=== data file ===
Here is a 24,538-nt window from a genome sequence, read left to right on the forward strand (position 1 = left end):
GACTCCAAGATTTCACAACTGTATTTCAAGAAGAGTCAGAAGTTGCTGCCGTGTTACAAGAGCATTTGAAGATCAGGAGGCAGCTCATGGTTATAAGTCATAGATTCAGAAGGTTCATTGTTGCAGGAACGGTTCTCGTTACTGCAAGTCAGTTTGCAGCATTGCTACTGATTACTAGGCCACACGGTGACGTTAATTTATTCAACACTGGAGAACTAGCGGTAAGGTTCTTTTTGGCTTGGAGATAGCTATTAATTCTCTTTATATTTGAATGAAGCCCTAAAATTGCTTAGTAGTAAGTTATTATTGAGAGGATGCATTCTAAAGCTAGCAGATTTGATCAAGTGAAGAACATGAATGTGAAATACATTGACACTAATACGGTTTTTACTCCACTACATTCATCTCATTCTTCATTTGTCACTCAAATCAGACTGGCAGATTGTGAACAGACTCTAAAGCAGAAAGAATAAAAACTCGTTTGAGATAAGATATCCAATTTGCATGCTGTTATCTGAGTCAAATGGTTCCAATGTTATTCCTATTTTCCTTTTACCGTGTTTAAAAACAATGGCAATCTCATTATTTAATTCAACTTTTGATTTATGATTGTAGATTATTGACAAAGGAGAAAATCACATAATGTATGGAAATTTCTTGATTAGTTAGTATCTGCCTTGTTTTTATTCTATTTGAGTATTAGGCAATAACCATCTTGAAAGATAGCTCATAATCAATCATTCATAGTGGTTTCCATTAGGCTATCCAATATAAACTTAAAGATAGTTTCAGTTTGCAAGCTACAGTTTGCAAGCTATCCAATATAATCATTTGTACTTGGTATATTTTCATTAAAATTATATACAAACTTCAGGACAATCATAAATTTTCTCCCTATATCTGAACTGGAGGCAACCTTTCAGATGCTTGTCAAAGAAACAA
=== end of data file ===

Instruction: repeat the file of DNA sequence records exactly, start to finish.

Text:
Here is a 24,538-nt window from a genome sequence, read left to right on the forward strand (position 1 = left end):
GACTCCAAGATTTCACAACTGTATTTCAAGAAGAGTCAGAAGTTGCTGCCGTGTTACAAGAGCATTTGAAGATCAGGAGGCAGCTCATGGTTATAAGTCATAGATTCAGAAGGTTCATTGTTGCAGGAACGGTTCTCGTTACTGCAAGTCAGTTTGCAGCATTGCTACTGATTACTAGGCCACACGGTGACGTTAATTTATTCAACACTGGAGAACTAGCGGTAAGGTTCTTTTTGGCTTGGAGATAGCTATTAATTCTCTTTATATTTGAATGAAGCCCTAAAATTGCTTAGTAGTAAGTTATTATTGAGAGGATGCATTCTAAAGCTAGCAGATTTGATCAAGTGAAGAACATGAATGTGAAATACATTGACACTAATACGGTTTTTACTCCACTACATTCATCTCATTCTTCATTTGTCACTCAAATCAGACTGGCAGATTGTGAACAGACTCTAAAGCAGAAAGAATAAAAACTCGTTTGAGATAAGATATCCAATTTGCATGCTGTTATCTGAGTCAAATGGTTCCAATGTTATTCCTATTTTCCTTTTACCGTGTTTAAAAACAATGGCAATCTCATTATTTAATTCAACTTTTGATTTATGATTGTAGATTATTGACAAAGGAGAAAATCACATAATGTATGGAAATTTCTTGATTAGTTAGTATCTGCCTTGTTTTTATTCTATTTGAGTATTAGGCAATAACCATCTTGAAAGATAGCTCATAATCAATCATTCATAGTGGTTTCCATTAGGCTATCCAATATAAACTTAAAGATAGTTTCAGTTTGCAAGCTACAGTTTGCAAGCTATCCAATATAATCATTTGTACTTGGTATATTTTCATTAAAATTATATACAAACTTCAGGACAATCATAAATTTTCTCCCTATATCTGAACTGGAGGCAACCTTTCAGATGCTTGTCAAAGAAACAA